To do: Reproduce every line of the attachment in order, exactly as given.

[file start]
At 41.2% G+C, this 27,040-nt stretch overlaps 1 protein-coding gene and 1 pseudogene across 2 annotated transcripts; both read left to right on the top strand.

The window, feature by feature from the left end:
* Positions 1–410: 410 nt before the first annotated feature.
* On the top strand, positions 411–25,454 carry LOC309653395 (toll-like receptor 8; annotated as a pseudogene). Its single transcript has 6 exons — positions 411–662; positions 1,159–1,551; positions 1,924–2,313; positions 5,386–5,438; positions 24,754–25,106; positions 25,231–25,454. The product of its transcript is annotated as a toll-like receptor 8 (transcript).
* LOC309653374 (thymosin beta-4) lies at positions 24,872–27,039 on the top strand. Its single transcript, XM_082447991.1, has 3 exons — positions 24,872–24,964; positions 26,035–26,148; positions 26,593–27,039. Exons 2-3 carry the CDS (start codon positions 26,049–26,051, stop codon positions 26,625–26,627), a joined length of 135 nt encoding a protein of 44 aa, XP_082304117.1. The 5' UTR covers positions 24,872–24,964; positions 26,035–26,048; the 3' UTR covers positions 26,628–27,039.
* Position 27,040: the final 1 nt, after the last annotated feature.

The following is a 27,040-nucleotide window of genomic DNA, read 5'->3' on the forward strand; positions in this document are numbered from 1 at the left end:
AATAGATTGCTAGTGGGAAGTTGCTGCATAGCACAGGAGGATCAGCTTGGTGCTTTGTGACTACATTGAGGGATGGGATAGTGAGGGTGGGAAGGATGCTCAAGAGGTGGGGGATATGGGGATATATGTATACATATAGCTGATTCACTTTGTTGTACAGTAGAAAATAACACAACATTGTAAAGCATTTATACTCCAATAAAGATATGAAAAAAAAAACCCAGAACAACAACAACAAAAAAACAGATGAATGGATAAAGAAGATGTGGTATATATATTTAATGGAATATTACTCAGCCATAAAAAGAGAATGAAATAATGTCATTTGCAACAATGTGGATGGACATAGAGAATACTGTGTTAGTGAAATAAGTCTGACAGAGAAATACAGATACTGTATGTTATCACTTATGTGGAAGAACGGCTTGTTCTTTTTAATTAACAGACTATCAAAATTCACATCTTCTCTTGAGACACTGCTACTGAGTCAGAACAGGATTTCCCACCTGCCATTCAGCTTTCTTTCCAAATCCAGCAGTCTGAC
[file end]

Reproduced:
At 41.2% G+C, this 27,040-nt stretch overlaps 1 protein-coding gene and 1 pseudogene across 2 annotated transcripts; both read left to right on the top strand.

The window, feature by feature from the left end:
* Positions 1–410: 410 nt before the first annotated feature.
* On the top strand, positions 411–25,454 carry LOC309653395 (toll-like receptor 8; annotated as a pseudogene). Its single transcript has 6 exons — positions 411–662; positions 1,159–1,551; positions 1,924–2,313; positions 5,386–5,438; positions 24,754–25,106; positions 25,231–25,454. The product of its transcript is annotated as a toll-like receptor 8 (transcript).
* LOC309653374 (thymosin beta-4) lies at positions 24,872–27,039 on the top strand. Its single transcript, XM_082447991.1, has 3 exons — positions 24,872–24,964; positions 26,035–26,148; positions 26,593–27,039. Exons 2-3 carry the CDS (start codon positions 26,049–26,051, stop codon positions 26,625–26,627), a joined length of 135 nt encoding a protein of 44 aa, XP_082304117.1. The 5' UTR covers positions 24,872–24,964; positions 26,035–26,048; the 3' UTR covers positions 26,628–27,039.
* Position 27,040: the final 1 nt, after the last annotated feature.

The following is a 27,040-nucleotide window of genomic DNA, read 5'->3' on the forward strand; positions in this document are numbered from 1 at the left end:
AATAGATTGCTAGTGGGAAGTTGCTGCATAGCACAGGAGGATCAGCTTGGTGCTTTGTGACTACATTGAGGGATGGGATAGTGAGGGTGGGAAGGATGCTCAAGAGGTGGGGGATATGGGGATATATGTATACATATAGCTGATTCACTTTGTTGTACAGTAGAAAATAACACAACATTGTAAAGCATTTATACTCCAATAAAGATATGAAAAAAAAAACCCAGAACAACAACAACAAAAAAACAGATGAATGGATAAAGAAGATGTGGTATATATATTTAATGGAATATTACTCAGCCATAAAAAGAGAATGAAATAATGTCATTTGCAACAATGTGGATGGACATAGAGAATACTGTGTTAGTGAAATAAGTCTGACAGAGAAATACAGATACTGTATGTTATCACTTATGTGGAAGAACGGCTTGTTCTTTTTAATTAACAGACTATCAAAATTCACATCTTCTCTTGAGACACTGCTACTGAGTCAGAACAGGATTTCCCACCTGCCATTCAGCTTTCTTTCCAAATCCAGCAGTCTGAC